I might also decide that I want more peas and runners than potatoes, and need the space for successional sowings of these veg. And as I’ve learnt from the allotment, there is always a chance veg you’ve grown on a whim that needs a home.

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  1. Alan @ it's not work, it's gardening!January 15, 2013 at 11:56 pmReply

    Wonderful! One of the things I’ve been wondering about your garden is which way is south — should I assume that up is north in this plan?

    I expect you’ll find the space to be jam-packed come summer. I can’t wait to see it!

  2. Real Men Sow » Blog Archive » The Plot Plan 2013 – Part TwoJanuary 16, 2013 at 7:17 pmReply

    [...] The Plot Plan 2013 – Part One [...]

  3. Jono

    JonoJanuary 16, 2013 at 7:21 pmReplyAuthor

    Hi Alan,

    Up is towards the east, but the garden still gets a good dose of sun during the day.

    I can’t wait either. I’ve got a nice view over the garden from the baby’s nursery, so I look forward to watching the sun rise over the plot whilst looking after junior!

  4. wellywomanJanuary 18, 2013 at 2:47 pmReply

    Loving the plan. Haven’t got round to doing mine yet and I’m a paper and pencil girl myself. I grew uchiki kuri squash last year up a wigwam. They were happy enough to climb up it and we did get 2 squashes but the weather meant they really struggled. I really love your idea about training them along the panel next to the fence. I’m definitely doing squashes again but don’t have the space to grow them on the ground so mine will be grown upwards too. Successional sowing is a hard one to crack. Even when I’m super organised the weather conspires against me. Lets hope this year it’s kinder to us, for once.

  5. Jono

    JonoJanuary 18, 2013 at 9:28 pmReplyAuthor

    That’s useful to know about the uchiki squash WW. They’re a lovely looking squash.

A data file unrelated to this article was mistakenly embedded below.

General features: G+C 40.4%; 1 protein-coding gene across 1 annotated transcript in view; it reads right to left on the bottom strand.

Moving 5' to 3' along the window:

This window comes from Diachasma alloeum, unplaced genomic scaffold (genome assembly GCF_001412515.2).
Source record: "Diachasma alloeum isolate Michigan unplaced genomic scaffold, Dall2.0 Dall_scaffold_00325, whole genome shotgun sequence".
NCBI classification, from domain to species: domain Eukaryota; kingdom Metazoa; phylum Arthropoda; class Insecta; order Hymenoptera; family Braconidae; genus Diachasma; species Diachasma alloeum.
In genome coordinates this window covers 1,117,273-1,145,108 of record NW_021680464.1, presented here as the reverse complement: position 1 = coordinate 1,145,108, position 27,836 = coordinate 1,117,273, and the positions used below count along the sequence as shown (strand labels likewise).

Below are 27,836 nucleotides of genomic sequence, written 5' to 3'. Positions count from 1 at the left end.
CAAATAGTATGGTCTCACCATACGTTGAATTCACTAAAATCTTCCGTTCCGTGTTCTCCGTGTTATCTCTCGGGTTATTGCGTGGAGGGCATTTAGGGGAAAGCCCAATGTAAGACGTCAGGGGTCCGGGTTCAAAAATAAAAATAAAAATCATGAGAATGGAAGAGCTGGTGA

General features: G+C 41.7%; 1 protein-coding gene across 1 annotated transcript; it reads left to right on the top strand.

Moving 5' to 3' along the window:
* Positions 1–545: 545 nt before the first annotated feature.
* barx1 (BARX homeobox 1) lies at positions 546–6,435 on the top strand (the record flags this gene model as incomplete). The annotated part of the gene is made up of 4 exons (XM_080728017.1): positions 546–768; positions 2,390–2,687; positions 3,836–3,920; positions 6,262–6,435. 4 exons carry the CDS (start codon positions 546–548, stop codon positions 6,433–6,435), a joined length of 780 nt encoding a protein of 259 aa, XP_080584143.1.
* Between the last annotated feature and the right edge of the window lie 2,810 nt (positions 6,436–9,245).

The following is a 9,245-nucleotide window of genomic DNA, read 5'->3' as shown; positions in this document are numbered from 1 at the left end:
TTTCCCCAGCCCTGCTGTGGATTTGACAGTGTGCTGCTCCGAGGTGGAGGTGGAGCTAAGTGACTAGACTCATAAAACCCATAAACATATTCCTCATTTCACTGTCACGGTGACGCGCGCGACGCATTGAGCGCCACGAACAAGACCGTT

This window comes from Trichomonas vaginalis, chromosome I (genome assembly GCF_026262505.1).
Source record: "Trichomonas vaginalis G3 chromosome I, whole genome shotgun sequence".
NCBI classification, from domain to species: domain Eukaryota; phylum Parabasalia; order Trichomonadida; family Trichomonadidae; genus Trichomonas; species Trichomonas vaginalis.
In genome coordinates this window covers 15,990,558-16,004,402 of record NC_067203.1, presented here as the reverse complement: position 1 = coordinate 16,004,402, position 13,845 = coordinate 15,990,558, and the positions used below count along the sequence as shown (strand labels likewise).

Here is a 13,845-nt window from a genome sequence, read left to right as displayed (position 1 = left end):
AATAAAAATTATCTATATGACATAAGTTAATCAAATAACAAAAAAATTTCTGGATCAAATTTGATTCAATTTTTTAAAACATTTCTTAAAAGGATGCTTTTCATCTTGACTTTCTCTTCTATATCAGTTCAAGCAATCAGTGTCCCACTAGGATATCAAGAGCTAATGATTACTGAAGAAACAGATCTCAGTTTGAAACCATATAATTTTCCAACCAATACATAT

I’ve seen lots of good tentacles on the normal butternuts, so fingers crossed they’ll climb well.

    Squashes are so great to grow for many reasons: attractive, expensive to buy, good keepers.

  6. Jon DaviesMarch 22, 2013 at 7:01 pmReply

    Interested to know how you plan to grow the Pak Choi outside – I have only ever grown them hydroponically in a polytunnel but have thought they may be as good outside.

    Are you protecting them from the wildlife in some way?

    • Jono

      JonoMarch 22, 2013 at 7:24 pmReplyAuthor

      Hey Jon.

      I’ve only ever grown them outside. I don’t sow until July and they’ve always grown fine. Sown them both directly and in pots to plant out too.

      I’ve never needed to protect them but there are more snails in my garden than on the allotment so might have to this year.

      They’re hardy and often last into winter.

      • Jon DaviesMarch 22, 2013 at 8:57 pmReply

        Thanks for the feedback. Will follow their progress with interest.!

  7. JonoMarch 22, 2013 at 9:01 pmReply

    They don’t like the heat much, so its best to leave late. Looking back, I sowed mine on July 19th last year.

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About Real Men Sow

meIn 2007, I took on a redundant allotment plot with my gardening-mad mum Jan. As all good mums do, she went along with it, but I don’t think she held out much hope. However, over a decade later, and she now lets me do stuff without watching over my shoulder, so I must be doing something right. [ read more ]